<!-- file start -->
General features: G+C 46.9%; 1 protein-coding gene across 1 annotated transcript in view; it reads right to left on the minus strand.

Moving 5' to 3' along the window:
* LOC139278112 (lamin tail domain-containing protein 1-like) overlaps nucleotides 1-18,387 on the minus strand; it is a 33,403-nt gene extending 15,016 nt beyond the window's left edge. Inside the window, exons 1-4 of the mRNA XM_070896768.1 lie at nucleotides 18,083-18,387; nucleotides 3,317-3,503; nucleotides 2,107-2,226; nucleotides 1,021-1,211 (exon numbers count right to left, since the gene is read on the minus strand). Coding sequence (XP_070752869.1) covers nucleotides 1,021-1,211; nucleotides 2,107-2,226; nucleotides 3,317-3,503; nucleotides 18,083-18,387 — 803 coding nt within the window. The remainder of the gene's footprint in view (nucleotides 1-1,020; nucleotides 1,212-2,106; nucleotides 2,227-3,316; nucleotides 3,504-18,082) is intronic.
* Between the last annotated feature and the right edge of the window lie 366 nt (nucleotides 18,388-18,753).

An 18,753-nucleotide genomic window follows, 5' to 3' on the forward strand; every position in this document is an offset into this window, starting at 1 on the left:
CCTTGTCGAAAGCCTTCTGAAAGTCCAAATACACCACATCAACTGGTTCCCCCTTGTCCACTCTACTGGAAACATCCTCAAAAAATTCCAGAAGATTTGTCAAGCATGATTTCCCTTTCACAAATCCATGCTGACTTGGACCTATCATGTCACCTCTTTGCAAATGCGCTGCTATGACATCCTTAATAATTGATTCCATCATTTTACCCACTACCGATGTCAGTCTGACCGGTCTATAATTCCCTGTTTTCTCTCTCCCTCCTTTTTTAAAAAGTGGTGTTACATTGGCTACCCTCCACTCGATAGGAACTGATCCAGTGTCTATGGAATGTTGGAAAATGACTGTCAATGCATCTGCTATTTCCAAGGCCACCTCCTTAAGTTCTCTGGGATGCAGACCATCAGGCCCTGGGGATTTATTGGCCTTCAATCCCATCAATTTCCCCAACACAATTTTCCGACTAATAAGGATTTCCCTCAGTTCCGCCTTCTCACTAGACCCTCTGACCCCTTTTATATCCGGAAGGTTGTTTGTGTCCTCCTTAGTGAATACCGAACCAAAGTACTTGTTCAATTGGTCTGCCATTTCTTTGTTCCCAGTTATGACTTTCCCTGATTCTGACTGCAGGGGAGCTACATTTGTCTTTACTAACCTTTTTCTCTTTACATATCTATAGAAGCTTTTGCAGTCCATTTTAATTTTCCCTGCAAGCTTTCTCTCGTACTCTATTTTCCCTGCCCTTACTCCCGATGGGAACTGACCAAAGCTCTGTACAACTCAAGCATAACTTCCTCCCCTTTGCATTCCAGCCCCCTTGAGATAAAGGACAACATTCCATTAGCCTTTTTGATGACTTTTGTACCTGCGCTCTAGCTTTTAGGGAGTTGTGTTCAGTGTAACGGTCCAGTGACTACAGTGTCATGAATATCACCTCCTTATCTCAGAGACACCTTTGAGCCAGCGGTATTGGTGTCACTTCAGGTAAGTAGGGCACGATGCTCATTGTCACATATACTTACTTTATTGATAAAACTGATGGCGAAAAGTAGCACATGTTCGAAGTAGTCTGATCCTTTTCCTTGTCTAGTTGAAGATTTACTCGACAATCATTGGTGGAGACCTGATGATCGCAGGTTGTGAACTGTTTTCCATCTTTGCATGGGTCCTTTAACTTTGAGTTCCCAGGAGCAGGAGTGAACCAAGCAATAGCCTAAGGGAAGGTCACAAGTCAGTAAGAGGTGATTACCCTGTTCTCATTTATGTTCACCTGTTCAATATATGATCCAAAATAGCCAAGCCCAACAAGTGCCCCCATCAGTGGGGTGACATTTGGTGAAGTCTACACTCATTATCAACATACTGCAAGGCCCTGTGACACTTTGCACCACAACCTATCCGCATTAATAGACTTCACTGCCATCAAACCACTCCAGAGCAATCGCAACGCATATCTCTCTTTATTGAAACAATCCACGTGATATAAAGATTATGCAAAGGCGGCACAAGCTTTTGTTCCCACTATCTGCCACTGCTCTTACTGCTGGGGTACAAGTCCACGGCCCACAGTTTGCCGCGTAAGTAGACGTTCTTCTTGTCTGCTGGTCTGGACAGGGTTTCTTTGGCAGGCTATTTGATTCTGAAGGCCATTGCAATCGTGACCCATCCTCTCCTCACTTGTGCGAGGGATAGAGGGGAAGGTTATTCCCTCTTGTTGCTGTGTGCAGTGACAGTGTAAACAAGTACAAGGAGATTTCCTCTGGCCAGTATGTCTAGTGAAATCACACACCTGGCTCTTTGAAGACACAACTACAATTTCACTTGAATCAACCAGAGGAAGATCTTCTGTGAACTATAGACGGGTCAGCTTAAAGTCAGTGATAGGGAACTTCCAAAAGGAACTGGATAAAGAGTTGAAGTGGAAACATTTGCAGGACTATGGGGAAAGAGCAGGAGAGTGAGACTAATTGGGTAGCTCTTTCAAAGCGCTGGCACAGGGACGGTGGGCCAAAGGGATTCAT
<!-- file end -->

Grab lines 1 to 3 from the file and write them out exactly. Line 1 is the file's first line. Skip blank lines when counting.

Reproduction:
General features: G+C 46.9%; 1 protein-coding gene across 1 annotated transcript in view; it reads right to left on the minus strand.

Moving 5' to 3' along the window:
* LOC139278112 (lamin tail domain-containing protein 1-like) overlaps nucleotides 1-18,387 on the minus strand; it is a 33,403-nt gene extending 15,016 nt beyond the window's left edge. Inside the window, exons 1-4 of the mRNA XM_070896768.1 lie at nucleotides 18,083-18,387; nucleotides 3,317-3,503; nucleotides 2,107-2,226; nucleotides 1,021-1,211 (exon numbers count right to left, since the gene is read on the minus strand). Coding sequence (XP_070752869.1) covers nucleotides 1,021-1,211; nucleotides 2,107-2,226; nucleotides 3,317-3,503; nucleotides 18,083-18,387 — 803 coding nt within the window. The remainder of the gene's footprint in view (nucleotides 1-1,020; nucleotides 1,212-2,106; nucleotides 2,227-3,316; nucleotides 3,504-18,082) is intronic.